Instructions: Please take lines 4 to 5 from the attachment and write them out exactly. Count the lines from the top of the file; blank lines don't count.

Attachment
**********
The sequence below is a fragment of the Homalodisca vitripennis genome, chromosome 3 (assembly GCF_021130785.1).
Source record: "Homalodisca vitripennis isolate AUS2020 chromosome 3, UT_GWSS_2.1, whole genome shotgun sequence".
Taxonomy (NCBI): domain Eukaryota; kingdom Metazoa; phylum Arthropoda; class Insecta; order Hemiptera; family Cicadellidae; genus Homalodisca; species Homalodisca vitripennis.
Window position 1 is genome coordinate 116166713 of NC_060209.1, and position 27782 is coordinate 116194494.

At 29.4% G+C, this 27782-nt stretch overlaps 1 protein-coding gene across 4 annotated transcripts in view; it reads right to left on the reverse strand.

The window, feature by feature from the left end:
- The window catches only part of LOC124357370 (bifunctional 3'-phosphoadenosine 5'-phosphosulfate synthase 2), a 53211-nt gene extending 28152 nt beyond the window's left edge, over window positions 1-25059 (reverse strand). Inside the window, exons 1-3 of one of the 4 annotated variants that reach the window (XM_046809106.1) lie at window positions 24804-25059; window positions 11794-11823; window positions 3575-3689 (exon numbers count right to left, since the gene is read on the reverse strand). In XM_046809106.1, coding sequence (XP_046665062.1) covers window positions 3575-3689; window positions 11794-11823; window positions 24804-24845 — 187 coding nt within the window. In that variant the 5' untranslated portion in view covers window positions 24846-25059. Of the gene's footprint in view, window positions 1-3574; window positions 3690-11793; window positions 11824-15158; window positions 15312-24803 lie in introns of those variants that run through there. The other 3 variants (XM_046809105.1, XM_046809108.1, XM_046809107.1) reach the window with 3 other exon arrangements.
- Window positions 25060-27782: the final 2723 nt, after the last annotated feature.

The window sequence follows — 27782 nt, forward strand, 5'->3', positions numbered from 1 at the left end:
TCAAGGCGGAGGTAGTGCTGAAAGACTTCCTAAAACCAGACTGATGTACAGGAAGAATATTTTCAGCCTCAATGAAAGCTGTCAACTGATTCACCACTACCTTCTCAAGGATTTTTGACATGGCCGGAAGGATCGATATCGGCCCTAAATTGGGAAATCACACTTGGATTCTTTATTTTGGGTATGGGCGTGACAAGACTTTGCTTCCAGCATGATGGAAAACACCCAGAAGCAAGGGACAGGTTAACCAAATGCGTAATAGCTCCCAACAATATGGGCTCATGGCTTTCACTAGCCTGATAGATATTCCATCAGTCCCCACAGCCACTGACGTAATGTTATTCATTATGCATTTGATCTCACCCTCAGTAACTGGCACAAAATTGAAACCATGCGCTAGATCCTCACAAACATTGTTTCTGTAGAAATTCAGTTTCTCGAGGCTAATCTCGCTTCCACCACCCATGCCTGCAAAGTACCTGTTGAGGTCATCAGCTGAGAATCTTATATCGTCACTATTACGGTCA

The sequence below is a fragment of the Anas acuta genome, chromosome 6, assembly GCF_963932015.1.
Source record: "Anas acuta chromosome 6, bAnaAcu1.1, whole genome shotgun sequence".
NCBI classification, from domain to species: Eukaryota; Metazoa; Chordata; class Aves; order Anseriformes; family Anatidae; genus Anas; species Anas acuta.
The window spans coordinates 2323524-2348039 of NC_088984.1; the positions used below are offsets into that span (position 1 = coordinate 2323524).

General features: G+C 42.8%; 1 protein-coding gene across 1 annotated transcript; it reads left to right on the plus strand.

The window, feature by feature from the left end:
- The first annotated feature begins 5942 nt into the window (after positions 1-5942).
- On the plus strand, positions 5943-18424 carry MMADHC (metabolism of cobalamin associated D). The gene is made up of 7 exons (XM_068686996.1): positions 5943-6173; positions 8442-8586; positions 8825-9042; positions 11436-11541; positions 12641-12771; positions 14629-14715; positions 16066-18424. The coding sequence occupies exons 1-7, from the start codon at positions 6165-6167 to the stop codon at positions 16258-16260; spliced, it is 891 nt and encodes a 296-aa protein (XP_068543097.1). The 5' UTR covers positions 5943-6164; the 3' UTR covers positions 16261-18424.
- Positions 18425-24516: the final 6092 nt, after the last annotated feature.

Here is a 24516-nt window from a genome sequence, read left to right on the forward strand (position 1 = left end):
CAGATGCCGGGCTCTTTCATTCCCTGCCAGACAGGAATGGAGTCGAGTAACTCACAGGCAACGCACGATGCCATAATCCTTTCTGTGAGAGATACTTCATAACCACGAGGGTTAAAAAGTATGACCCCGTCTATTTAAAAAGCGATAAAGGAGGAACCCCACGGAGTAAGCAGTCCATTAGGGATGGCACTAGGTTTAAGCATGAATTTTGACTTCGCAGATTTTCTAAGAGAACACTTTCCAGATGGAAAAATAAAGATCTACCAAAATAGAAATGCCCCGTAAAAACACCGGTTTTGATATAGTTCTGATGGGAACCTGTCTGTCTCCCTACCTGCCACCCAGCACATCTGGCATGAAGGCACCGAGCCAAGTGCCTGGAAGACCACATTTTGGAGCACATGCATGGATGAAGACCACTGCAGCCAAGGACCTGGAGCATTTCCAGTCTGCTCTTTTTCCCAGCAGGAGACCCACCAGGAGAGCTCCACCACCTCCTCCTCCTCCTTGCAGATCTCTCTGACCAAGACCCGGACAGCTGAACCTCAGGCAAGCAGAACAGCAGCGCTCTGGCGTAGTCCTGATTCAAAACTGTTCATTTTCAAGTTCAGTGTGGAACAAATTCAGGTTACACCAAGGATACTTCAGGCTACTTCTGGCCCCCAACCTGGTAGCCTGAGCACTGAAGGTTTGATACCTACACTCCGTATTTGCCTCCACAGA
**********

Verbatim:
Window position 1 is genome coordinate 116166713 of NC_060209.1, and position 27782 is coordinate 116194494.

At 29.4% G+C, this 27782-nt stretch overlaps 1 protein-coding gene across 4 annotated transcripts in view; it reads right to left on the reverse strand.